Written by: Griffiths & Armour on: 18 Nov 2021
Insurance within the Care Sector in a post-Covid era
Insurance Brokers often talk a lot about the insurance market cycle or more generally about the state of the insurance market with terms such as a ‘hard or soft market’ or indeed somewhere in between being discussed with clients regularly, especially in the run in to that crucial insurance renewal date.
For a whole host of reasons, the market is arguably as challenging as it has been for over 20 years and for many organisations and businesses, the experience of two or in some cases three consecutive annual premium increases is not untypical. More often than not, this might also be coupled with amendments and reduction in the level of cover being offered.
There are certainly some acute areas within the marketplace that are seeing even more dramatic increases and arguably none more so than the Care Sector.
In some cases, insurers have decided to pause offering insurance cover to new businesses with some withdrawing from the care sector insurance market completely as they consider their longer-term strategies for the sector. This has left some in the care sector with limited choice.
Whilst insurers may continue to offer renewal to their existing clients (typically at an upwardly revised cost) it is left for you and / or your broker to prepare your case and argue the merits of your individual risk with your incumbent insurer and without many alternative insurer options, you may be left at the mercy of their decision making.
What has also not helped is that historically, the cost of D&O insurance premiums for the sector has been depressed for too long with many local and national care insurance schemes being written too cheaply without adequate and proper risk selection by the insurance market. Whilst certainly not the only cause, Covid-19 has accelerated the withdrawal of capacity from the sector and is limiting choice.
What are the choices?
Is the current state of the market something which cannot be influenced? Or are their ways you can positively influence the opinion of the underwriter / insurer by portraying the quality of your risk and having greater choice. At Griffiths & Armour, we firmly believe in the latter. We also believe that the crucial preparation period in the run up to renewal is of fundamental importance. Early support from your broker is vital to help get your organisation into the best possible position ahead of presenting your risk to the market.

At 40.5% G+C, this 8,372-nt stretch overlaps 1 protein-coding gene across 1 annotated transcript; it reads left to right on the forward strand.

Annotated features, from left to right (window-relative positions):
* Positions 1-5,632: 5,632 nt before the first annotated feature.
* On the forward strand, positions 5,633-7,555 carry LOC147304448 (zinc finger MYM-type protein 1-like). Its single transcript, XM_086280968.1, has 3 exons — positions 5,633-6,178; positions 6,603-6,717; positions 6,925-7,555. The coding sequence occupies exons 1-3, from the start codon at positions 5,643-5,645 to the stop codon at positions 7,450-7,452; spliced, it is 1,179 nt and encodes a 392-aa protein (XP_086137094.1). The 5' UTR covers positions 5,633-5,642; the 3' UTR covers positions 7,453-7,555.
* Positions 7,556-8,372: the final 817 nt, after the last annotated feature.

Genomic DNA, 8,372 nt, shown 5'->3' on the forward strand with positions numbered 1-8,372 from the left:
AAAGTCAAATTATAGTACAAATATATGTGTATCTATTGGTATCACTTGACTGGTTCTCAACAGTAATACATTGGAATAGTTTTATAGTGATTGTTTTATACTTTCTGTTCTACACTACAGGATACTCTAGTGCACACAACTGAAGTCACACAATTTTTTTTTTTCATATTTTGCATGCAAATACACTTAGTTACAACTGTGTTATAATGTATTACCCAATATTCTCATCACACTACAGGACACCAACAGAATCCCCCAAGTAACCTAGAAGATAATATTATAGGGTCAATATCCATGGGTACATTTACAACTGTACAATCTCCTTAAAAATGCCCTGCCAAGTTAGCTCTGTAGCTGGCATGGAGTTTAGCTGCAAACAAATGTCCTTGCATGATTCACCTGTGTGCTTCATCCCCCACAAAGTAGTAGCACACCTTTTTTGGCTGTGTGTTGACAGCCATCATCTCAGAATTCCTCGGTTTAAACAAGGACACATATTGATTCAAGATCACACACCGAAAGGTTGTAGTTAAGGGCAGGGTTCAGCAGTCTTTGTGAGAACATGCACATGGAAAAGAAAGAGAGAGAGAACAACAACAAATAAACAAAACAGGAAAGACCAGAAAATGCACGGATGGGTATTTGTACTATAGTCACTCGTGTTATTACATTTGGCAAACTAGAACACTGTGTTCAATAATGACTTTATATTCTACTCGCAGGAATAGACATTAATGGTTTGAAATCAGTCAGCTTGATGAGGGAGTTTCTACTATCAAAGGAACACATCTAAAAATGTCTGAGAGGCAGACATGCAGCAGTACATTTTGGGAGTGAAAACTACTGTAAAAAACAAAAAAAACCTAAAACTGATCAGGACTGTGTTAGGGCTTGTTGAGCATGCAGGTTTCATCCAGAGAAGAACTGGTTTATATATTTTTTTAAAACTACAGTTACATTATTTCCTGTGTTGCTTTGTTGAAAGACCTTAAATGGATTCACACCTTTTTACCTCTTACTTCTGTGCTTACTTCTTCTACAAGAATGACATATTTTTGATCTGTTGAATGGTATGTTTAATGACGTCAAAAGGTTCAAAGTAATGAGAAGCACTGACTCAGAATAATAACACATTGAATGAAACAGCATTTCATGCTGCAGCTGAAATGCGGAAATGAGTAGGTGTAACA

Here are 5 tried and tested tips we share with our care sector clients to help get the very best available insurance cover from the market:
- Be crystal clear on the risk presented and in particular what a changing risk profile looks like with supporting business plans
- Provide a clear Risk Management strategy which is focused on continued improvement addressing key areas (including CQC rating where appropriate)
- Work with your broker to portray the quality of the risk for presentation to the underwriter(s)
- Assemble claims data that tells a positive story, claims triangulation and large loss details are essential
- Agree a renewal strategy with your broker that is followed through in a timely manner.
One thing is for sure, the market will not remain in this position forever and at some stage we fully expect the market to provide more choice with insurers returning. This may take some time though with initial reintroductions to the market likely to concentrate on risks that demonstrate quality and crucially, the presentation of it.
Griffiths & Armour have a long and established presence in supporting care and health sector organisations with their insurance programmes. Our dedicated team of specialist brokers are always available to discuss any questions you may have which relate to the management of your insurance and risk requirements in this and other sectors. Please get in touch with myself or your usual Griffiths & Armour contact if you have any questions on your current insurance programme or how the current market position may impact on your next renewal.